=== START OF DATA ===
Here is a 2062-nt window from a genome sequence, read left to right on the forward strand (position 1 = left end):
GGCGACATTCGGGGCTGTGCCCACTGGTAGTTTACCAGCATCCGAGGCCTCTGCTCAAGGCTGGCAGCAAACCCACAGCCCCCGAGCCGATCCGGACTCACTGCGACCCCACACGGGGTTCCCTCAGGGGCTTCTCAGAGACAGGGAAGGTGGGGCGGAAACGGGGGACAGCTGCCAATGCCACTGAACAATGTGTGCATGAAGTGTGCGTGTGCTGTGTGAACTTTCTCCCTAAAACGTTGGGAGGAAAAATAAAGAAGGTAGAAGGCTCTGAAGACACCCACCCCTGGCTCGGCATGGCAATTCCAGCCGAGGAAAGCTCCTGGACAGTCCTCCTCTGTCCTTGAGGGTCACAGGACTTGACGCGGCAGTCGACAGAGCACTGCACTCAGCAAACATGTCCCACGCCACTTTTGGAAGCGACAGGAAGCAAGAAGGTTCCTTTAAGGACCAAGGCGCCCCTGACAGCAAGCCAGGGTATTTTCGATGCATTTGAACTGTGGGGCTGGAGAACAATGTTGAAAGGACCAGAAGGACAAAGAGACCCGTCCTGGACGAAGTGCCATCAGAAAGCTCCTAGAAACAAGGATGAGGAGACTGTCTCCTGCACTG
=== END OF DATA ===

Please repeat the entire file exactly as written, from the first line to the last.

Here is a 2062-nt window from a genome sequence, read left to right on the forward strand (position 1 = left end):
GGCGACATTCGGGGCTGTGCCCACTGGTAGTTTACCAGCATCCGAGGCCTCTGCTCAAGGCTGGCAGCAAACCCACAGCCCCCGAGCCGATCCGGACTCACTGCGACCCCACACGGGGTTCCCTCAGGGGCTTCTCAGAGACAGGGAAGGTGGGGCGGAAACGGGGGACAGCTGCCAATGCCACTGAACAATGTGTGCATGAAGTGTGCGTGTGCTGTGTGAACTTTCTCCCTAAAACGTTGGGAGGAAAAATAAAGAAGGTAGAAGGCTCTGAAGACACCCACCCCTGGCTCGGCATGGCAATTCCAGCCGAGGAAAGCTCCTGGACAGTCCTCCTCTGTCCTTGAGGGTCACAGGACTTGACGCGGCAGTCGACAGAGCACTGCACTCAGCAAACATGTCCCACGCCACTTTTGGAAGCGACAGGAAGCAAGAAGGTTCCTTTAAGGACCAAGGCGCCCCTGACAGCAAGCCAGGGTATTTTCGATGCATTTGAACTGTGGGGCTGGAGAACAATGTTGAAAGGACCAGAAGGACAAAGAGACCCGTCCTGGACGAAGTGCCATCAGAAAGCTCCTAGAAACAAGGATGAGGAGACTGTCTCCTGCACTG